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Kaswera received training in agriculture to help support her family in the Democratic Republic of Congo (Caritas Australia/CAJED)

World Day of the Poor was marked yesterday. It deserves special attention because, as we all know, the rich get 364 days. There is just one for the poor, writes Michael McGirr. Source: Eureka Street.

Caritas Australia, where I work, does not always use the word poor as it can be disabling and dismissive. Sensitivity to language is part of the subtlety of our work. Language both shapes and reflects attitudes. 

When I started at Caritas a little less than two years ago, I had a two-dimensional knowledge of what the agency does. I associated it mainly with Project Compassion and had done my share of urging people to put money in those little boxes during Lent. More recently, I have been on a steep learning curve, not least about the diversity of what we do and, just as important, how we do it. Numbers are one thing. In the last financial year, Caritas Australia directly reached hundreds of thousands of people across 32 countries.

Stories are better. This year, to take a single example, I became aware of Kaswera, who lives in the Democratic Republic of Congo. She is 55 and has nine children. Her husband is too sick to work full-time. Her house is in danger of collapse and there has been little money to buy food let along get the children to school.

aswera says that one of the dangers she experienced was that because she was considered “poor” she was very much underestimated. Caritas Australia has supported projects in her region based on what is known as Asset Based Community Led Development. Kaswera received training in agriculture and also participated in a program that helped explore models of positive masculinity, providing tools for averting domestic violence. She commented that as things began to improve, she was held in greater esteem by both her children and husband. As a result, she was able to expect more help from her partner.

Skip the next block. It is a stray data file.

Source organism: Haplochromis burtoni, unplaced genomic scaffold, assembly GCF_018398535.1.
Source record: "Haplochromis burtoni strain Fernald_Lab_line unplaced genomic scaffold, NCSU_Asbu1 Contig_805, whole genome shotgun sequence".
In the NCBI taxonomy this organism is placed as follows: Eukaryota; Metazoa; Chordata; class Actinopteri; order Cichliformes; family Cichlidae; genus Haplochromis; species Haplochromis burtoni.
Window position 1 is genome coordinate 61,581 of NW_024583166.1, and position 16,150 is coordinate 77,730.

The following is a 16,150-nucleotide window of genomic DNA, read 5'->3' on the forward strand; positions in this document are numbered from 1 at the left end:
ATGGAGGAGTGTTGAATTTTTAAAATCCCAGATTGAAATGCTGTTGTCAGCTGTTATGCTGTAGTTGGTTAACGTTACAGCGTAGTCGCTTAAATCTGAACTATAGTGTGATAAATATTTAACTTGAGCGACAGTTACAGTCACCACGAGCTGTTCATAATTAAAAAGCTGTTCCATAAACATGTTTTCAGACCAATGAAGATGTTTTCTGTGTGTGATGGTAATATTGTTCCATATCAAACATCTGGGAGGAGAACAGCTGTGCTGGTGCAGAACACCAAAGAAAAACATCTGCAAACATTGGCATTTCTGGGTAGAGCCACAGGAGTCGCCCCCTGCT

As a former teacher, I am aware of the way in which people grow into your expectations of them. If you treat somebody as dependent, that is what they become. If you treat them as unreliable, they become even more unreliable. On the other hand, if somebody experiences hope, they just grow. Kaswera, in her own words, is confident not just that her situation is changing but that she is changing it.

Michael McGirr is Mission Facilitator at Caritas Australia.


Why we need a special day to see the poor (Eureka Street)